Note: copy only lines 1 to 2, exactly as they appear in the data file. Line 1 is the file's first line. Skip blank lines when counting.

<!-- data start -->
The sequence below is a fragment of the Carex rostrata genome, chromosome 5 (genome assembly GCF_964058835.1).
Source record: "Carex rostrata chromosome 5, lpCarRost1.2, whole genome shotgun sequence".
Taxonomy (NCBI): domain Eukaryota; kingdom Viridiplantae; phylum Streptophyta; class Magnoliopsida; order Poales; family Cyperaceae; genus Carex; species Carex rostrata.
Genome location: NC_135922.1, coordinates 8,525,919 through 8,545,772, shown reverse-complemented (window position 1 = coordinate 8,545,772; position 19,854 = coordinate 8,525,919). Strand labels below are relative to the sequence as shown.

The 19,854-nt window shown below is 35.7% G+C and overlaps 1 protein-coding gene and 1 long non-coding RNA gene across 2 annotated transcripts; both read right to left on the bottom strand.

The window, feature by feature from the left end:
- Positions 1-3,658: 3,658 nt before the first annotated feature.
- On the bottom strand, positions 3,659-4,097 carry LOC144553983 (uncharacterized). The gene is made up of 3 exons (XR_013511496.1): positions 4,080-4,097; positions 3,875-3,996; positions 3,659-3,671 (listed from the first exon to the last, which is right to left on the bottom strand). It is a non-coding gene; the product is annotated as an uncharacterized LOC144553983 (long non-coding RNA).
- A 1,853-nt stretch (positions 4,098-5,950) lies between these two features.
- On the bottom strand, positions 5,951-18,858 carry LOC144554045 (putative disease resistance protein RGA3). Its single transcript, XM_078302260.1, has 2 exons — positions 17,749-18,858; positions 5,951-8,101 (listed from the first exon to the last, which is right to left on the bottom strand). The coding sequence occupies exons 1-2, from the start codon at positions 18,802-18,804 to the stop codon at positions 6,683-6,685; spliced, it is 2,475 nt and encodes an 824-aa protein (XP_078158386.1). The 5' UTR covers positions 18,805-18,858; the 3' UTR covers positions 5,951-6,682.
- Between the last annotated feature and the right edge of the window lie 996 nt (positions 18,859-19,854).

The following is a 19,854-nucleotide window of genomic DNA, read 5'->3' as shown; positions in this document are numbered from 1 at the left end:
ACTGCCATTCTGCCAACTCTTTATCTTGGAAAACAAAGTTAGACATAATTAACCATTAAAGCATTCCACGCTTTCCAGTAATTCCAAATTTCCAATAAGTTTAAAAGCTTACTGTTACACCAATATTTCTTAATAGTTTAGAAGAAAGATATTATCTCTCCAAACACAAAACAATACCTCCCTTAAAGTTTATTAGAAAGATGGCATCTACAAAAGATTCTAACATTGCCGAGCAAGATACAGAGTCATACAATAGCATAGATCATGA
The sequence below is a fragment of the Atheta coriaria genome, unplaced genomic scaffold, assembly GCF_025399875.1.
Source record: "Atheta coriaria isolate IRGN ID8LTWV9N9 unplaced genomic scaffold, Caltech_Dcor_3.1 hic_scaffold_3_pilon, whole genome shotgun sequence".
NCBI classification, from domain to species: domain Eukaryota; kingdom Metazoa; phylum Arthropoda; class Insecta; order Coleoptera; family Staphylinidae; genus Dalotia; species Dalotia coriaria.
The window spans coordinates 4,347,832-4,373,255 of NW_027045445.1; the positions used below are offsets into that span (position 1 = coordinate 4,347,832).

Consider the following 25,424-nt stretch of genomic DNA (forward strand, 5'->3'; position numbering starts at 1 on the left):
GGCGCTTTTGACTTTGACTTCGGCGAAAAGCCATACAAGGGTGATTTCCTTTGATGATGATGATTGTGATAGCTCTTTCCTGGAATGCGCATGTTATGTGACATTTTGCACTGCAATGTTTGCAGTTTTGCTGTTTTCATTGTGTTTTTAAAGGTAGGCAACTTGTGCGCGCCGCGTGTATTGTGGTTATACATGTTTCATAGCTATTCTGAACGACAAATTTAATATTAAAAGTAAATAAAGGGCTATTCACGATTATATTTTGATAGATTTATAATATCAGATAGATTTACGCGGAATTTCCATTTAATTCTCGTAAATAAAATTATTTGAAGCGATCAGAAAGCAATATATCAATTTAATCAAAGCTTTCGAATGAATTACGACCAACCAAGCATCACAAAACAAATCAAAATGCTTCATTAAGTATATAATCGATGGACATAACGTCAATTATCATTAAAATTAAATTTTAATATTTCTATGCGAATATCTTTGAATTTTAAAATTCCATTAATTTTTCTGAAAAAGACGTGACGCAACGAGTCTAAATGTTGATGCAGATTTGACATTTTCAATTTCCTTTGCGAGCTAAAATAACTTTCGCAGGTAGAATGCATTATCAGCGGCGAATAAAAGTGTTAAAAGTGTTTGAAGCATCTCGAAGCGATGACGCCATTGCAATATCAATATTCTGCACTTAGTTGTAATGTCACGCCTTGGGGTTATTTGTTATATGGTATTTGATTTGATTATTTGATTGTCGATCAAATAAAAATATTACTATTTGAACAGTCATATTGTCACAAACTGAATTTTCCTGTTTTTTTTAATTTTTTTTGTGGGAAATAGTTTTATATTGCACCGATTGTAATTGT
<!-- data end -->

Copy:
The sequence below is a fragment of the Carex rostrata genome, chromosome 5 (genome assembly GCF_964058835.1).
Source record: "Carex rostrata chromosome 5, lpCarRost1.2, whole genome shotgun sequence".